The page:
To give you an idea of what life is like for families like ours, imagine that as of right now, one of your children, or someone else very dear to you has PKU. This means that on top of your existing work and family commitments, you need to find an extra 20 hours a week to care for them. You’ll need to prepare protein replacement for them several times a day (5 in our case), carry it with you everywhere you go, and make sure they have it on time. Once you’ve checked the labels and weighed it all out, you’ll also have to make sure they eat their food within an hour of protein replacement, and carry that everywhere you go too, along with spares in case you’re late home. But that’s not all. You have to make sure that schools, restaurants, hospitals, friend’s houses etc that they’ll be eating at know how to make their food and have everything they need. You need to make sure that your home is stocked up with protein replacement and low protein foods (which is surprisingly difficult at times!). Don’t forget the Dietician appointments, arguing with A&E Doctors until you’re blue in the face because they don’t understand why you’ve brought them in with a cold, and the clinical trials.

You won’t get a ‘thank you’. You won’t get paid. You won’t get any time off.

Good luck.

You might think it’s weird mentioning getting paid to care for your child, but it’s 20 hours a week that can’t be spent earning a living. For some families that can mean the difference between paying the mortgage or not.

So if I’d had cancer, and needed treatment which could have left me incapacitated for a time, who would have looked after Jacob? My partner would have to carry on working to pay for us to live, we have no family living nearby who could help, and nowhere for overnight guests to sleep. It’s a very precarious situation to be in, and any treatment which came with the usual side effects really wouldn’t have been a realistic option.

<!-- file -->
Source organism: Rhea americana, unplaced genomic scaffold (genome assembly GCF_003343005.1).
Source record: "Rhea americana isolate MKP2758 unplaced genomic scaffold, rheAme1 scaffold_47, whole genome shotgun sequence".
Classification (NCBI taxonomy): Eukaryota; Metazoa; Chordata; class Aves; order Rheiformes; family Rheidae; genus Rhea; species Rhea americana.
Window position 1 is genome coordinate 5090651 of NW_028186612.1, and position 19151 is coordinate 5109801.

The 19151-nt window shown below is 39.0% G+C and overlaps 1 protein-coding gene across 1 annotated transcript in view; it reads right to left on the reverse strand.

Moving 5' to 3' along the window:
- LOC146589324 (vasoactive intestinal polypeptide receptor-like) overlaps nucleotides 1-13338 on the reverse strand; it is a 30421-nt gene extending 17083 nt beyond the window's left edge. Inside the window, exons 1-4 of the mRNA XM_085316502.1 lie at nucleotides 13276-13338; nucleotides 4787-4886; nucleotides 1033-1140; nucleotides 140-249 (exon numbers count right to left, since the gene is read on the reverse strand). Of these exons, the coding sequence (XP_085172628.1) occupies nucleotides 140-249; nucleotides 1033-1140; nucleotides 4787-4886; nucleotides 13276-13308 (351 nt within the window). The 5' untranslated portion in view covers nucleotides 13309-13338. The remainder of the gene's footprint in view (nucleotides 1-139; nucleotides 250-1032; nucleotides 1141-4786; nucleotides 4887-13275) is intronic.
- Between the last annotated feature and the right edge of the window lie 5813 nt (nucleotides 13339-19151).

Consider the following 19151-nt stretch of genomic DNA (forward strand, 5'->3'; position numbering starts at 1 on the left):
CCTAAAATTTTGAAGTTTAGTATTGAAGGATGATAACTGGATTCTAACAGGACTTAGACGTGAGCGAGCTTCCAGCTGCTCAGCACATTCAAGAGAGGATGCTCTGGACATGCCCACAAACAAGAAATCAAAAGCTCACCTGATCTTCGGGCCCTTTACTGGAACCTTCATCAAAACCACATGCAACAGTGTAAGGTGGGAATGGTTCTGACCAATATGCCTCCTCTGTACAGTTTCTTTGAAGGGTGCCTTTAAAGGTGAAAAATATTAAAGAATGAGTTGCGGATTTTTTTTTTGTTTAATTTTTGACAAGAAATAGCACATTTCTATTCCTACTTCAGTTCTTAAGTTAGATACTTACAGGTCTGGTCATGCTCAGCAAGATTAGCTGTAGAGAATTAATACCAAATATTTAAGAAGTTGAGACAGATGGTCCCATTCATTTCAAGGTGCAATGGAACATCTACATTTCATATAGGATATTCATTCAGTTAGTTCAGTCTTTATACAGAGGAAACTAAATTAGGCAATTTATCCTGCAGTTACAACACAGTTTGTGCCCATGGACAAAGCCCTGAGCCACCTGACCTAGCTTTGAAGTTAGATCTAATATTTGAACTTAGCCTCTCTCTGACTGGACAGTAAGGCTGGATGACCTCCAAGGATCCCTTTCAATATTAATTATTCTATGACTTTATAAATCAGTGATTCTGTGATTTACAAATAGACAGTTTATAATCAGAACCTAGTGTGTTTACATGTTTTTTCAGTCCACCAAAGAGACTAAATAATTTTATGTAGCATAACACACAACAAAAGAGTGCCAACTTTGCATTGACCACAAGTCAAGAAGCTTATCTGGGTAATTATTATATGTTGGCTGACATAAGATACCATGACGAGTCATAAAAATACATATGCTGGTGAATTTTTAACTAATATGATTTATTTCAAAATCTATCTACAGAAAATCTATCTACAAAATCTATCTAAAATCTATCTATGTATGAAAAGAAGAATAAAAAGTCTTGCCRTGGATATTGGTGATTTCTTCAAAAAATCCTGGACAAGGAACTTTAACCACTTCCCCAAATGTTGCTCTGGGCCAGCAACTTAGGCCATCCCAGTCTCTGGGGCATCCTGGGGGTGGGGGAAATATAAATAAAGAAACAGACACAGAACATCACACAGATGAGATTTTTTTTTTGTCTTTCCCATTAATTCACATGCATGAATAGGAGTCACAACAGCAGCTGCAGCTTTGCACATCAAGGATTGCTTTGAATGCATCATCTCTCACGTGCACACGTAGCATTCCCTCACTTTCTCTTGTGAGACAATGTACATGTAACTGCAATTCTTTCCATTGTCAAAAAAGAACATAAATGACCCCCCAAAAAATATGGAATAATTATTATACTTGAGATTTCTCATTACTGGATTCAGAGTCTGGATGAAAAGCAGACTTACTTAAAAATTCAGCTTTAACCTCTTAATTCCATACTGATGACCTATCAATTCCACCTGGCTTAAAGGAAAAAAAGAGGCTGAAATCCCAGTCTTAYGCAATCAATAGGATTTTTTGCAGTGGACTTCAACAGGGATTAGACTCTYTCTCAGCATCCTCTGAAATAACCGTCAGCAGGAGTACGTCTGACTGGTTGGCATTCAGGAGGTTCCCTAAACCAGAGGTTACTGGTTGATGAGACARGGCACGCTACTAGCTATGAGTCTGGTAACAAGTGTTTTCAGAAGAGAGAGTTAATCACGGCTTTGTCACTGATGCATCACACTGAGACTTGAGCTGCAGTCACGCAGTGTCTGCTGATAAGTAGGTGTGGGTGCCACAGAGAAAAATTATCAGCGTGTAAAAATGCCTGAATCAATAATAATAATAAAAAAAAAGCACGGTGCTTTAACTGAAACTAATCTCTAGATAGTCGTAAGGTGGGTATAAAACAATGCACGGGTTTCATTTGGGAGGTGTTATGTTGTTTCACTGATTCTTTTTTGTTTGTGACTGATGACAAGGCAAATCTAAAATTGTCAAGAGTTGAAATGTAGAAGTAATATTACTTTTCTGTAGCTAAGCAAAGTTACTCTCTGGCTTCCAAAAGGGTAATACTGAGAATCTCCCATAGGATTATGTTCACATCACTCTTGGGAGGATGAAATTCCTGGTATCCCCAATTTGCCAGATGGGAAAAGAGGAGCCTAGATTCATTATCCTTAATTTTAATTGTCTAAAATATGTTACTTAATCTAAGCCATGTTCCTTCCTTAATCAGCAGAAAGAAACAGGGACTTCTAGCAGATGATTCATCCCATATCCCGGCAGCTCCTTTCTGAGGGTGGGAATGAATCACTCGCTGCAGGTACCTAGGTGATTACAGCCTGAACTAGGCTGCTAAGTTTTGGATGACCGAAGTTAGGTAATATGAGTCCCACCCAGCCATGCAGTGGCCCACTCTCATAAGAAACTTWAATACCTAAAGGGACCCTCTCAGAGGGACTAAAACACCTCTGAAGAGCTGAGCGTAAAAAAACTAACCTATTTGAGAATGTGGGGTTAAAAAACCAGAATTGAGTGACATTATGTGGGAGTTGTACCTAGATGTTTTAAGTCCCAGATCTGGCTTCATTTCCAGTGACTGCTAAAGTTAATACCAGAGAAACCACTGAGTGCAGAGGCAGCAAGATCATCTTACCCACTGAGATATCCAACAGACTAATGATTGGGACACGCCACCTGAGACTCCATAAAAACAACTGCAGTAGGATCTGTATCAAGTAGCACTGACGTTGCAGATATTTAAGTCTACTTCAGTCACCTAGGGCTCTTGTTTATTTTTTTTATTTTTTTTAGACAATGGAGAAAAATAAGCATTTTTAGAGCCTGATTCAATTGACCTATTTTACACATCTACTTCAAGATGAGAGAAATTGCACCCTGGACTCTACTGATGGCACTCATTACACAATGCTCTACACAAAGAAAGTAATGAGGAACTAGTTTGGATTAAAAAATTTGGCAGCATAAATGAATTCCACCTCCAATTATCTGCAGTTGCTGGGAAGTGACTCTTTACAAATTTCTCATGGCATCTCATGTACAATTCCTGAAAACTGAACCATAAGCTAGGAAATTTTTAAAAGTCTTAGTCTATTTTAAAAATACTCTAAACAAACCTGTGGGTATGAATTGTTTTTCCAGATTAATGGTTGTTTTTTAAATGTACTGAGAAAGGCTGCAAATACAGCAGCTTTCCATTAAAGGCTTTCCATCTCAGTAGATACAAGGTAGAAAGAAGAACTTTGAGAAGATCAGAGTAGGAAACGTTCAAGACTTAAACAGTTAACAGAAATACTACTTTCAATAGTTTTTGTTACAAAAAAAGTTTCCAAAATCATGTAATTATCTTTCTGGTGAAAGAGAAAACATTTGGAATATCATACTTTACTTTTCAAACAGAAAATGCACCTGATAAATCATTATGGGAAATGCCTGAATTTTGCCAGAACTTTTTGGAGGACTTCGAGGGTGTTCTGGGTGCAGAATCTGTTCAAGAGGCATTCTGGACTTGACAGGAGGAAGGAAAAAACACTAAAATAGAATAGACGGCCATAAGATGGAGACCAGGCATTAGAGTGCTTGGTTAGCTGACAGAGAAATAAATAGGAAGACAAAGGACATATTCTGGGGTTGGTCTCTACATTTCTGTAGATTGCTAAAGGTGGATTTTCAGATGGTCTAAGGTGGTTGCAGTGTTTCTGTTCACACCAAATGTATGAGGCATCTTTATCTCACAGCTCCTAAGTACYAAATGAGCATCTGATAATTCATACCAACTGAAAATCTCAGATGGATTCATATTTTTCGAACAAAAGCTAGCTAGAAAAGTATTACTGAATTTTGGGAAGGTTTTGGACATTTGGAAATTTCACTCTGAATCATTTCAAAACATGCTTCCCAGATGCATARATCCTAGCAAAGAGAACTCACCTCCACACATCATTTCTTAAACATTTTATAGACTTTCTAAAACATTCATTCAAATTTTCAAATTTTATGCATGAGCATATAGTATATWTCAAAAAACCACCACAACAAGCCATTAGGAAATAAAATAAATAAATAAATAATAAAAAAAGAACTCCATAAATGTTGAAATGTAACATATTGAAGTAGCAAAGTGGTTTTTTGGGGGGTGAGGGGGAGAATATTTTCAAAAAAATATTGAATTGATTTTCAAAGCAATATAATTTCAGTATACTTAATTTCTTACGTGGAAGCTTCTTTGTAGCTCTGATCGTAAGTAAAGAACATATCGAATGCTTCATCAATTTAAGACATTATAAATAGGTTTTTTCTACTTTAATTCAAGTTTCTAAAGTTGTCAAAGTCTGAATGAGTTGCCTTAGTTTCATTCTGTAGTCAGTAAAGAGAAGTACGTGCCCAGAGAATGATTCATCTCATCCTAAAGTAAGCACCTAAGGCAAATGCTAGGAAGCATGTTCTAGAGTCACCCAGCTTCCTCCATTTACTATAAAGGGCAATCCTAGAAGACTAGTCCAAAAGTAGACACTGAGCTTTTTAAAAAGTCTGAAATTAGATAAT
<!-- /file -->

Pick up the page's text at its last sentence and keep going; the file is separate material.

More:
And it doesn’t get better with time. Like all children, Jacob’s appetite grows with him, which means more food, more cooking and more washing up. Boxes of food now pile up in our kitchen as there’s not enough room to store it. We don’t have room for a dishwasher or a fridge-freezer in our kitchen either. Our home is not fit for purpose, and the only viable option is to move a long way from here. That will mean leaving our friends and finding new jobs and schools. We wouldn’t have had to do that if it wasn’t for the PKU.

Why We Need Kuvan

So right now there’s another campaign to get Kuvan available on the NHS. Kuvan is a drug which will make a huge difference to some PKU families, allowing them to follow a more normal diet and taking away much of the stress I’ve talked about. The problem is, it costs three times what the diet costs, and NICE won’t approve it on cost grounds. BioMarin, who make Kuvan, are now under pressure to make their pricing fairer so that NICE approve it.

How You Can Help

I know there’s always someone worse off than us, but I’m sure you can appreciate that life with PKU is pretty tough, and why I think it could potentially have ruined my


It takes a lot of work to keep him this cheeky.

health and my family. All of us living with PKU really need some extra love sent our way at the moment, so please keep an eye on the NSPKU Facebook page for any petitions and campaigns which need your input.

If you’d like to help right now, you could start with the attached letter for your local MP to sign and send to BioMarin

Thank you.